FIVE: 'Cathouses & Spiders' Dombowski and Shannon, with fellow barhoppers, have their fun at the pub, playing darts, drinking, and of course, shooting the shit about women and brown recluse spiders. Dawes and Francesca have become lovers, and spend more time together than apart. They speak of past relationships while affirming their commitment to each other, at least for the time being. Joseph Aragon is incensed about the way things are going, and especially an article written by some 'ignorant' reporter who lauds Anthony Duran, one of his opponents, while taking jabs at Aragon about suppressing his own people, being a racist, and ‘a disrupter of civility, peace, and harmony’. Aragon is consoled by Sheriff Tico Talavera and Magistrate Judge Julio Maestas, as well as Ruben Gonzales. Aragon is quite pleased when he receives even more good news from the judge… Then his daughter Evonne comes home with a young man dying to meet him - Emilio Baca. Emilio pledges his admiration and support for Aragon, which is all JoJo needs to hear. He is happy that his daughter has finally brought home a man who is not a waste. But Aragon's not happy later when he approaches a well kept mobile home during a house to house 'tour' of his constituents. The man behind the screen door lights into him for preaching separatism, racist ideals, comparing Aragon to Hitler, Bin Laden, and the like. The mayoral candidate is stunned, and leaves eventually but not before the irate man gets in the final word.

SIX: 'Moi chevalier sans peur et ians reproche' Mariachi music blares as JoJo Aragon gets ready to address the crowd at a rally, and he's a bit surprised when his daughters show up, with the brothers Baca… Aragon is not interested in French-speaking followers – they should speak Spanish! He breaks away to give his speech, noting the many Anglo faces in the crowd which sways him into giving the speech in English rather than Espanol. JoJo gives his speech, and the crowd listens with enthusiasm. Francesca interviews several officers who worked on the cases before her, including some that have retired and one who was terminated. This Manny Madrid – no relation to Francesca – tells her of a suspect they had, one Chuck Gentry of Texas. Allegedly, Gentry had made overtures to Julie Fletcher, one of the victims, and she'd turned him down. He could have murdered her in retaliation. Jake Sarabia is off on vacation, so she can't speak to him. When she tries to get with Jim Webber, he is rather hostile and even makes sexist remarks to the woman detective. He lets her know in no uncertain terms that he was resented because he was a 'white guy from back East', and that she won't solve the cases because her fellow officers will treat her just as badly because she's a woman. Matt Abeyta, on the other hand, gives Francesca a bit of information that she finds very interesting and useful. Cap and Shannon discuss the stole, and what the implications are to the Serrano case – whether or not the woman who gave it to Cornelius Toohey was involved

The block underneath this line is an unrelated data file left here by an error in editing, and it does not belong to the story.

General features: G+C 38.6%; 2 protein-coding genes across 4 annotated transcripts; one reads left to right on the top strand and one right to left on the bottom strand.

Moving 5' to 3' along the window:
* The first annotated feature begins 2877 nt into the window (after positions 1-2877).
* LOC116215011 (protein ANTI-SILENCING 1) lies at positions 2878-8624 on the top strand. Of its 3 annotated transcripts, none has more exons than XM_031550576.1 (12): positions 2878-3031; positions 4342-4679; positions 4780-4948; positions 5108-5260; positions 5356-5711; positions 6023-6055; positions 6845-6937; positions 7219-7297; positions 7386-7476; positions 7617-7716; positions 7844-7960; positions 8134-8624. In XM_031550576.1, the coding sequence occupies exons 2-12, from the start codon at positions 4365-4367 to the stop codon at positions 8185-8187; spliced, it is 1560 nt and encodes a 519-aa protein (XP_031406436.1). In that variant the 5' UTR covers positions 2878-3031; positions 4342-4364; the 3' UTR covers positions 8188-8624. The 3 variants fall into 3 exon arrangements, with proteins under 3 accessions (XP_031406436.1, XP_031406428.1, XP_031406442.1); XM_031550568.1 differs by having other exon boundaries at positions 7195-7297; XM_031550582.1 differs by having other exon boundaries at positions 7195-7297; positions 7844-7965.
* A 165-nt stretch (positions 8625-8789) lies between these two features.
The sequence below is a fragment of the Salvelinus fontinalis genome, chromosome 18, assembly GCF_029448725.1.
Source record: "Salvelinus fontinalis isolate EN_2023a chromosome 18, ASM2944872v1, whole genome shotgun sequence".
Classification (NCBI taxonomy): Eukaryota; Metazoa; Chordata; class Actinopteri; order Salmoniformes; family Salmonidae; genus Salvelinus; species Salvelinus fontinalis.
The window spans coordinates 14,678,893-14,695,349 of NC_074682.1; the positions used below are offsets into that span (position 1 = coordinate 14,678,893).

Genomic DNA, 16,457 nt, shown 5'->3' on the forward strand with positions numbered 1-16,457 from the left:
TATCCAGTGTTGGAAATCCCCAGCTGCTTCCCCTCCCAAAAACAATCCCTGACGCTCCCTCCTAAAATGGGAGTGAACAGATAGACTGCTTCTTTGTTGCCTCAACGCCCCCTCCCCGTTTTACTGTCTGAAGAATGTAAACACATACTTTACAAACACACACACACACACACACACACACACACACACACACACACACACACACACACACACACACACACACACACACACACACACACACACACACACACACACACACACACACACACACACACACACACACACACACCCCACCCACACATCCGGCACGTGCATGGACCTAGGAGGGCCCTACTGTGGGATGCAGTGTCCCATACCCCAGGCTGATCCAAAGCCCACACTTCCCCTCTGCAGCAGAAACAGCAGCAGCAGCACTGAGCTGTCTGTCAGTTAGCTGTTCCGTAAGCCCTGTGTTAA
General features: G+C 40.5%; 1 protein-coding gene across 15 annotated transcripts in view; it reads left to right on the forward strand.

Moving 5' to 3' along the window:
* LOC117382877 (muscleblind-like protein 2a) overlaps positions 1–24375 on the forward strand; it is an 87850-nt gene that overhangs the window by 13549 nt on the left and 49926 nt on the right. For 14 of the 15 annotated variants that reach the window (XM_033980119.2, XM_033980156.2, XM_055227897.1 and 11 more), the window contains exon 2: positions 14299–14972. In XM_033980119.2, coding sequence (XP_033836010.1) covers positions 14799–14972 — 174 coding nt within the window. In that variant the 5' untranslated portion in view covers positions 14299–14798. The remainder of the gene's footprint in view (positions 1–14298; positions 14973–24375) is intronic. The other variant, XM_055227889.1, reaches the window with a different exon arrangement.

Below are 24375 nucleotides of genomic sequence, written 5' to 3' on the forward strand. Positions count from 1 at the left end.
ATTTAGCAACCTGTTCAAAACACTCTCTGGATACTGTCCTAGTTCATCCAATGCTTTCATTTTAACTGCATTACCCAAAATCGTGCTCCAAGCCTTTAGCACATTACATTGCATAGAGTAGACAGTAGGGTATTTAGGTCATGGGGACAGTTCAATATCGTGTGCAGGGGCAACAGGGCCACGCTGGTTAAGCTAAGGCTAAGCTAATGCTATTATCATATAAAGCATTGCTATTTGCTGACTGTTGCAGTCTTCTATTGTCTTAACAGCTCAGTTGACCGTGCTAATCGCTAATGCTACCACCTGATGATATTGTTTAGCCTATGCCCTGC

SEVEN & EIGHT: ‘Love & Games’ and 'Busted' In the final two episodes, there is more romantic interplay between Dawes and Francesca that should take up at least half of one episode. Dombrowski, Shannon, and their friends play darts and discuss Aragon, the cases, and politics – including Dombrowski's favoring Libertarianism. He gives his buddies a long discourse on republicanism, democracy, Socrates, ancient Greece, modern politicians, and the elite. With the final episode of the season, at a celebratory party hosted by Bill Johnson, he is busted by the DEA – this is a shocking development for the wealthy businessman as well as his guests. State Police Chief Ebner is not happy that his office wasn't informed of the bust beforehand, and the way things had to go down has to be explained to him by DEA lead agent John Dorset, as well as Cap and Shannon. JoJo freaks out when he learns of the bust and has to be reassured by Gonzales that this won't affect Aragon and his chances for becoming mayor. Two drug dealers (apparently they'd worked for Johnson) are shot, their bodies set afire in their vehicle, by a pair of snipers and this act brings Season One to an end.

SEASON TWO & FRANCHISE POTENTIAL: One unique structure of The City Different is that the novel has enough going on where it can be divided into at least two seasons, and the story can keep going through many more seasons with the cast of characters introduced by the novel. Even though the goings-on within the novel will conclude with Season Two, that does not mean the storytelling has to end. Murder is an ongoing problem, in Santa Fe or any other city. Season Two will revolve around the last couple of chapters of the novel, and perhaps even bring more stories during the latter half of the season. Because this show will be a typical hour-length teleplay, there is the potential for several seasons' worth of interplay between the various characters that the novel gives birth to.